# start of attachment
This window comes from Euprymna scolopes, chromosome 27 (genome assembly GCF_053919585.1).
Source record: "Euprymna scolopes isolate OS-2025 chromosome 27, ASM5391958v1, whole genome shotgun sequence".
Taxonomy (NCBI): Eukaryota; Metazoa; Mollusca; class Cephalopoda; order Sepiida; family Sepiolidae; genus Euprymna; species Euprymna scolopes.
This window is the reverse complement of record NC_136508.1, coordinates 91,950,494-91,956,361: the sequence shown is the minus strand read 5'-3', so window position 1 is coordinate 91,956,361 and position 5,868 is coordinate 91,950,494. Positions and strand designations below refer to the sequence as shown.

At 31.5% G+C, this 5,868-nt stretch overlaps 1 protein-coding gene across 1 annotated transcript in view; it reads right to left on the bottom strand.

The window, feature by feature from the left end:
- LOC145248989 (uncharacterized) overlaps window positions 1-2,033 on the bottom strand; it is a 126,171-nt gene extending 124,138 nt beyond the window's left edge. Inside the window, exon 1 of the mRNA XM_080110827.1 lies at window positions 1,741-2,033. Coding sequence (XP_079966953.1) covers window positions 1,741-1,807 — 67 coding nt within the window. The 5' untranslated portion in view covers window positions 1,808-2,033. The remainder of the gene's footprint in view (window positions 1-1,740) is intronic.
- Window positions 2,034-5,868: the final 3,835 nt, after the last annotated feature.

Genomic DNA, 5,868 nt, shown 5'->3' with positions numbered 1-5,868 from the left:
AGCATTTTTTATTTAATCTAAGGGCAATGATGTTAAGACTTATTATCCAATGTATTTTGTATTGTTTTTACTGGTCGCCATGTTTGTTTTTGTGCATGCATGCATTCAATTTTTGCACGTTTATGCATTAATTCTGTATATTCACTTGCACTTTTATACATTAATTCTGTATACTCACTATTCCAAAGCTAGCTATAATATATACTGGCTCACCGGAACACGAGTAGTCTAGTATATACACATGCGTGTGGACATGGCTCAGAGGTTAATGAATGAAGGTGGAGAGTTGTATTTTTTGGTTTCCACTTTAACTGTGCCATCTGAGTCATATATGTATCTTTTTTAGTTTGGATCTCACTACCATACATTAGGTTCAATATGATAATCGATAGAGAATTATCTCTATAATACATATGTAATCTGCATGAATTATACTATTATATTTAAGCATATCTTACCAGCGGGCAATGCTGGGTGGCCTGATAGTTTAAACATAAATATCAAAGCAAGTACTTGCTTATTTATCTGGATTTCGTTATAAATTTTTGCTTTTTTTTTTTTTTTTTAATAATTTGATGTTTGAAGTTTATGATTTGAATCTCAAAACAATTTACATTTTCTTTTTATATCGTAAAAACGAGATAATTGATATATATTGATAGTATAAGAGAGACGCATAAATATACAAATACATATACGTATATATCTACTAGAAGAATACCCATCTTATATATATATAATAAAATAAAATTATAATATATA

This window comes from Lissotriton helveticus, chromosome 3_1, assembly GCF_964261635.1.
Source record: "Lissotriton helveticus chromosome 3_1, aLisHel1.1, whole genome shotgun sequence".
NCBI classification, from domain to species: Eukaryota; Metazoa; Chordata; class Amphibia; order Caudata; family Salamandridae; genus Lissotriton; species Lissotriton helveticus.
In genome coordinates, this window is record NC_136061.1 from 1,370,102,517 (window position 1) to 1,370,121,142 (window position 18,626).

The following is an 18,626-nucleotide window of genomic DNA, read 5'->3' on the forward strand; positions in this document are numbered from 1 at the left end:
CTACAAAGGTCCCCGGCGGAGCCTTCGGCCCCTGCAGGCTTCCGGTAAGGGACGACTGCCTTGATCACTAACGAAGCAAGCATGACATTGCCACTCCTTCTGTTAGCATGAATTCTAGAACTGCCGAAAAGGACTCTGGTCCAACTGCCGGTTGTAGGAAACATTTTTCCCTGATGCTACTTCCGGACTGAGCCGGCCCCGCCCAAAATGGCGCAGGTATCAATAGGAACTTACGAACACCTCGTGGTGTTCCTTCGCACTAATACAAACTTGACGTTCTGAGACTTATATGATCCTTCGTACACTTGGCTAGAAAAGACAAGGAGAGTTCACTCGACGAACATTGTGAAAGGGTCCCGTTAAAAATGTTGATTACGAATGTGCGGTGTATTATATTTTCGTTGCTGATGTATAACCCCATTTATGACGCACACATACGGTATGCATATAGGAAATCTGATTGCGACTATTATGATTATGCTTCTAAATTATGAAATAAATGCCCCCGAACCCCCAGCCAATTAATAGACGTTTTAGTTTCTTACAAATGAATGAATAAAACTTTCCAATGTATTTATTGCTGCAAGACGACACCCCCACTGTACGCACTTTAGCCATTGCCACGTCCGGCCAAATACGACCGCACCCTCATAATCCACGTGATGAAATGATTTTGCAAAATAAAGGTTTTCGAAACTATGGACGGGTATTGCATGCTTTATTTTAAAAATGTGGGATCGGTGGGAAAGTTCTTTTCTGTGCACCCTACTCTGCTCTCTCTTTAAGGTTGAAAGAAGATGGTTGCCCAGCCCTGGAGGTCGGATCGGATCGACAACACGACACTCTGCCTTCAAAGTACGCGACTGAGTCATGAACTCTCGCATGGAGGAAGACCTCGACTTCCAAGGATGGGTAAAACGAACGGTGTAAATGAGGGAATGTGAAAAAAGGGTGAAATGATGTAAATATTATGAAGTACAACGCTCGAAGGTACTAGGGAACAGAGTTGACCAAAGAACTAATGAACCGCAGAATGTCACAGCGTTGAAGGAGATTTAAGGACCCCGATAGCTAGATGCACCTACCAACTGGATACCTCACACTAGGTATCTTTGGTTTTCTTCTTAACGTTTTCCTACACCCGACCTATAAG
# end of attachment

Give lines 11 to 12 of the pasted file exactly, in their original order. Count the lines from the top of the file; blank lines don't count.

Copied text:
This window comes from Lissotriton helveticus, chromosome 3_1, assembly GCF_964261635.1.
Source record: "Lissotriton helveticus chromosome 3_1, aLisHel1.1, whole genome shotgun sequence".